I teach middle school.  

I know all the current slang, but I can’t pull it off. I know the names of YouTubers, but I don’t subscribe. I Google things mid-day just to know what my students are talking about. 

I teach middle school. 

Each morning, my students slide into class knowing I have a daily schedule written on the whiteboard. They fall into their seats, socialize, and wait for me to request their attention. Most have been awake less than an hour, and it’s my job to wake them up. 

I teach middle school. 

“Sit up, don’t lay down,” I say. “Take the bottle cap out of your mouth.” “Don’t sit on your friends.” “Stop calling people sus.” “Why are you wandering the room?” “Did you just call me sus?” 

I teach middle school. 

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I deal with a lot of attitude. I hear the word “Ugh” a lot. I am rarely their favorite person. They don’t want to take notes, or work quietly, or write essays. I have to make them do it anyway

Yes, I teach middle school. It’s my job. And, I thank God I get to do it. 

I get to pour into my students each day. I get to take part in their growing-up storiesthe awkward, the difficult, and the sweet victorious moments. I get to help them figure out their interests and embrace their gifts. I get to pray over them on hard days and cheer for them on good days. I get to laugh with them. I get to learn from them.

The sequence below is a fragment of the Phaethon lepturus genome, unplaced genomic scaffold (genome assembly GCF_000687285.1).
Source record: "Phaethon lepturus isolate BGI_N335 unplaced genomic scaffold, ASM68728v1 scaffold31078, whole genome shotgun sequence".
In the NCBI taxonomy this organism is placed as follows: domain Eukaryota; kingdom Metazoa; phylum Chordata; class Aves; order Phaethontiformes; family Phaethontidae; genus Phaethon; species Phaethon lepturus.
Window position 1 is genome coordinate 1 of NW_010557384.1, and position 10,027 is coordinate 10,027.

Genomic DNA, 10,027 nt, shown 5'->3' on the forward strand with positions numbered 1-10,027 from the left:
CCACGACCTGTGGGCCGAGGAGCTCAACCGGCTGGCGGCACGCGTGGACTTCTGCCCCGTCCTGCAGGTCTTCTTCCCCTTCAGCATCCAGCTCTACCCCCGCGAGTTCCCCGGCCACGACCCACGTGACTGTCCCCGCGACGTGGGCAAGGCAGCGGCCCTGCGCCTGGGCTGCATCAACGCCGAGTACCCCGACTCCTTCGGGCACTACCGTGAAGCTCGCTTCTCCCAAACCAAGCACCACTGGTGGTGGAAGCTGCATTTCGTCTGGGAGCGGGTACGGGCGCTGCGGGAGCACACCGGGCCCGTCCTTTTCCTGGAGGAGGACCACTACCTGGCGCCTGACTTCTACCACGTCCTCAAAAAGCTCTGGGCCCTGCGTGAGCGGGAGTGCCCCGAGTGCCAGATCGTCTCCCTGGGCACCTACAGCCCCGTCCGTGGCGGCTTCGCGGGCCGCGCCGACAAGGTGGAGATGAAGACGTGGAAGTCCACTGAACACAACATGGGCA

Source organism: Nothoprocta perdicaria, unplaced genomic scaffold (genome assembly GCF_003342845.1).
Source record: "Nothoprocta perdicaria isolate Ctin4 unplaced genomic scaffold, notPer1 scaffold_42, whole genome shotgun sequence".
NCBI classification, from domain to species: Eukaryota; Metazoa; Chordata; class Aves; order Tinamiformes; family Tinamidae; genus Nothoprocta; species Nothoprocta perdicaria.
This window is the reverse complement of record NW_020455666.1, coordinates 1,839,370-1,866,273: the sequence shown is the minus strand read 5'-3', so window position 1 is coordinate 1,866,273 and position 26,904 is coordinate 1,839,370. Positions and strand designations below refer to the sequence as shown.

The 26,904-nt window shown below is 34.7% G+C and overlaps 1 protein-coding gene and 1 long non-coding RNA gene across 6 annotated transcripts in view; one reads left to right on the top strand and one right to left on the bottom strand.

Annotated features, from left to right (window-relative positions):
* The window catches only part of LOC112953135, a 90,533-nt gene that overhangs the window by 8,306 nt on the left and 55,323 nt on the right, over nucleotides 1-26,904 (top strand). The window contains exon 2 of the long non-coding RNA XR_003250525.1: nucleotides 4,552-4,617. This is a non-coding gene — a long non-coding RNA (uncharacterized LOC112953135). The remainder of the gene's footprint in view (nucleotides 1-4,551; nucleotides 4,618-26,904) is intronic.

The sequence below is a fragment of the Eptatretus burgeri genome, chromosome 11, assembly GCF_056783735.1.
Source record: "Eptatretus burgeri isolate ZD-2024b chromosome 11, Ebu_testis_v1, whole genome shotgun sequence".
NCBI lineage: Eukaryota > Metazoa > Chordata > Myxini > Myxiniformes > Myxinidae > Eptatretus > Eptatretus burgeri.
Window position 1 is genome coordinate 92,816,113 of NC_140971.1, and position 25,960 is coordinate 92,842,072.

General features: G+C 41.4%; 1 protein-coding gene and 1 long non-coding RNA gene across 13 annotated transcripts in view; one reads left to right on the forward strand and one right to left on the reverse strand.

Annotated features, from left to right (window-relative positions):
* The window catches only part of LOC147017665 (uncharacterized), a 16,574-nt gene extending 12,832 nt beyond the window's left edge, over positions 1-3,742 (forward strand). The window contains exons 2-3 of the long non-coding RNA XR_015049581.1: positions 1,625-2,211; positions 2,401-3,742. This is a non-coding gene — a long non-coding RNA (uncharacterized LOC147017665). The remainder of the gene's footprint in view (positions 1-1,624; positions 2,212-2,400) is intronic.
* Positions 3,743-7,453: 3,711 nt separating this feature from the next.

I get to teach middle school. 

I get to know my students. The girl who writes fantasy fiction and worships with lifted hands. The boy who aims to be on the Fortune 500 one day. The girl with the contagious laugh. The twin brothers who couldn’t be more different. The girl who always steps up to lead.

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The artist. The entertainer. The future photographer and currently quiet observer. The one always reading a book. The helper. The boy who never gives up. The girl who likes doing homework.

I teach middle school because behind each slang word, giggle, or video game reference is a unique and wonderful child of God. 

Sarah Whitman

Sarah Whitman is a writer and mother living in Tampa, Fl. As the religion columnist for the Tampa Bay Times, she covers a broad range of faith and spiritual-related topics. She also contributes parenting columns. She recently started a poetry page on Facebook and welcomes mothers to submit their writings to the site. Visit Mama Dickinson at www.facebook.com/mamadickinson. Visit 1mamadickinson on Instagram.